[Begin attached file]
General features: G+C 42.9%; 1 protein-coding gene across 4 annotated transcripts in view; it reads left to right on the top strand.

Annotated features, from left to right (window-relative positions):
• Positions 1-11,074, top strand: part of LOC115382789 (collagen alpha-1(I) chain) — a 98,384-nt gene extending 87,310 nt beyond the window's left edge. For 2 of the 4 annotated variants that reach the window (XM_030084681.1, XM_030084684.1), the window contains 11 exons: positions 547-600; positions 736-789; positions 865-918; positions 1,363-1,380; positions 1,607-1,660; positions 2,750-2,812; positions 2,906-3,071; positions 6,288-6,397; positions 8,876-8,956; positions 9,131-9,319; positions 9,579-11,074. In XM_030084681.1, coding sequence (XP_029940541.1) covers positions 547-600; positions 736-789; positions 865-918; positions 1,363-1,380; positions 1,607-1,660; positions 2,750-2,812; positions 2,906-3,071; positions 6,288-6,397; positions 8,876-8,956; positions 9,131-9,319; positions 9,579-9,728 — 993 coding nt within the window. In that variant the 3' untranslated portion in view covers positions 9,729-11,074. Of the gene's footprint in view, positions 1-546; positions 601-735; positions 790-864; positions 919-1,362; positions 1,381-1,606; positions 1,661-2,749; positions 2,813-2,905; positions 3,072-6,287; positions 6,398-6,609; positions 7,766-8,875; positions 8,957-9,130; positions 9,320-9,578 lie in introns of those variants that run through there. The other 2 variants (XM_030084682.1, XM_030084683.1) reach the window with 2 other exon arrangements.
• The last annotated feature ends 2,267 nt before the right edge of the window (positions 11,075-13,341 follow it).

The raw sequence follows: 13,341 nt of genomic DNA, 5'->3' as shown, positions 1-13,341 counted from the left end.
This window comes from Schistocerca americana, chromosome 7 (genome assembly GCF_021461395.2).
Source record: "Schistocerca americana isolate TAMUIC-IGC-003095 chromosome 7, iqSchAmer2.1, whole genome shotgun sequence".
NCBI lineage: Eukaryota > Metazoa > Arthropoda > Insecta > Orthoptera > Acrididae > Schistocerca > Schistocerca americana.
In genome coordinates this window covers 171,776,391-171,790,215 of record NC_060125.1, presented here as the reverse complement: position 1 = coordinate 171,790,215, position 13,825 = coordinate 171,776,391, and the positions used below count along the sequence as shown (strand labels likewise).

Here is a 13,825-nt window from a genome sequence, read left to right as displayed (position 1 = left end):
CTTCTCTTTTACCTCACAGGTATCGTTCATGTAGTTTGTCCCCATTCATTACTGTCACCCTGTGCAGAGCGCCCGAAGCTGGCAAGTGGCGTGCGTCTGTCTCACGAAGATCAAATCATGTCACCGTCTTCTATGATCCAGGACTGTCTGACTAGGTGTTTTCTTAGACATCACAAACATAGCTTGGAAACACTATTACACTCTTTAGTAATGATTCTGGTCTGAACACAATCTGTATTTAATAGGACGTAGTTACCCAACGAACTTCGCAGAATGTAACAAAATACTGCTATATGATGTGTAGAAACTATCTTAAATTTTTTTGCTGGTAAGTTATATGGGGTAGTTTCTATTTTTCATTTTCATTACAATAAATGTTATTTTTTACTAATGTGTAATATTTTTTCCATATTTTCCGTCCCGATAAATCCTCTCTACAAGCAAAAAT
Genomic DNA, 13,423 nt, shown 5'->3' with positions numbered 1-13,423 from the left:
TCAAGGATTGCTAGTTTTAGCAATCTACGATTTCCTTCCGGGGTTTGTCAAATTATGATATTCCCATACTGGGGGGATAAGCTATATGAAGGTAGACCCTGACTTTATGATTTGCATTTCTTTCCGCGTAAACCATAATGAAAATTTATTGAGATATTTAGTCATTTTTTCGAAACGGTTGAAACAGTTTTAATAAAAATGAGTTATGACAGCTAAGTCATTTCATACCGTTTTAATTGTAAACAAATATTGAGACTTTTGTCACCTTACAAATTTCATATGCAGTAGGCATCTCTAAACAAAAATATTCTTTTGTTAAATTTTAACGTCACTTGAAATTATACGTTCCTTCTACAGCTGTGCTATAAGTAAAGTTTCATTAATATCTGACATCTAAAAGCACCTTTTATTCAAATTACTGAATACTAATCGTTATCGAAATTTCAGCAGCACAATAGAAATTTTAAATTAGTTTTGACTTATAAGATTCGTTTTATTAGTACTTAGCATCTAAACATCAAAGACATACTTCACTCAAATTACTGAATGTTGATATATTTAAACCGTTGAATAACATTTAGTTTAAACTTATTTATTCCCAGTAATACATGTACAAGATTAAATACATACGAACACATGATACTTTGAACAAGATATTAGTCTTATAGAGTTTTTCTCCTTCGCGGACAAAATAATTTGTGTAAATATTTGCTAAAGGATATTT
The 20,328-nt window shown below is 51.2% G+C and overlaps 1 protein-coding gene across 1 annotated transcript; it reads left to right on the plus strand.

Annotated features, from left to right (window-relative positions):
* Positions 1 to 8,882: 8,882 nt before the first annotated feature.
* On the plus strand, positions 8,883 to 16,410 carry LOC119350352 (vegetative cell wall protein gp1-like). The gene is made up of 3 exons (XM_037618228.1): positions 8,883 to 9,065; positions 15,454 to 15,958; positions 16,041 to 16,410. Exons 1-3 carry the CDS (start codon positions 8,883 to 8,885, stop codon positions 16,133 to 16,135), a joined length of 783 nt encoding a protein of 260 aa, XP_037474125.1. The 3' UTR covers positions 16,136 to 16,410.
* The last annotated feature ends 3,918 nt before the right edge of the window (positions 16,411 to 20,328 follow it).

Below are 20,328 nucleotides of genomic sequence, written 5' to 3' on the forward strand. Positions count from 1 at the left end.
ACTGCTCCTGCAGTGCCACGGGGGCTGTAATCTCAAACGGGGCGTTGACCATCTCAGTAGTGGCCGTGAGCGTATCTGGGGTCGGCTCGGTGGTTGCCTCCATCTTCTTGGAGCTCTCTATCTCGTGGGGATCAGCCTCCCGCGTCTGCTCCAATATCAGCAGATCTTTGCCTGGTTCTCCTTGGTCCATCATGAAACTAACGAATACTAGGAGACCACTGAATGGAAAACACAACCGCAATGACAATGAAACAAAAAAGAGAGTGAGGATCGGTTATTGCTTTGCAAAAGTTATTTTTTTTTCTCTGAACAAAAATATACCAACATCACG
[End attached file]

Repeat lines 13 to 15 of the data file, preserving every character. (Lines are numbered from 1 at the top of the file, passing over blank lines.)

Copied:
TCAAGGATTGCTAGTTTTAGCAATCTACGATTTCCTTCCGGGGTTTGTCAAATTATGATATTCCCATACTGGGGGGATAAGCTATATGAAGGTAGACCCTGACTTTATGATTTGCATTTCTTTCCGCGTAAACCATAATGAAAATTTATTGAGATATTTAGTCATTTTTTCGAAACGGTTGAAACAGTTTTAATAAAAATGAGTTATGACAGCTAAGTCATTTCATACCGTTTTAATTGTAAACAAATATTGAGACTTTTGTCACCTTACAAATTTCATATGCAGTAGGCATCTCTAAACAAAAATATTCTTTTGTTAAATTTTAACGTCACTTGAAATTATACGTTCCTTCTACAGCTGTGCTATAAGTAAAGTTTCATTAATATCTGACATCTAAAAGCACCTTTTATTCAAATTACTGAATACTAATCGTTATCGAAATTTCAGCAGCACAATAGAAATTTTAAATTAGTTTTGACTTATAAGATTCGTTTTATTAGTACTTAGCATCTAAACATCAAAGACATACTTCACTCAAATTACTGAATGTTGATATATTTAAACCGTTGAATAACATTTAGTTTAAACTTATTTATTCCCAGTAATACATGTACAAGATTAAATACATACGAACACATGATACTTTGAACAAGATATTAGTCTTATAGAGTTTTTCTCCTTCGCGGACAAAATAATTTGTGTAAATATTTGCTAAAGGATATTT
The 20,328-nt window shown below is 51.2% G+C and overlaps 1 protein-coding gene across 1 annotated transcript; it reads left to right on the plus strand.

Annotated features, from left to right (window-relative positions):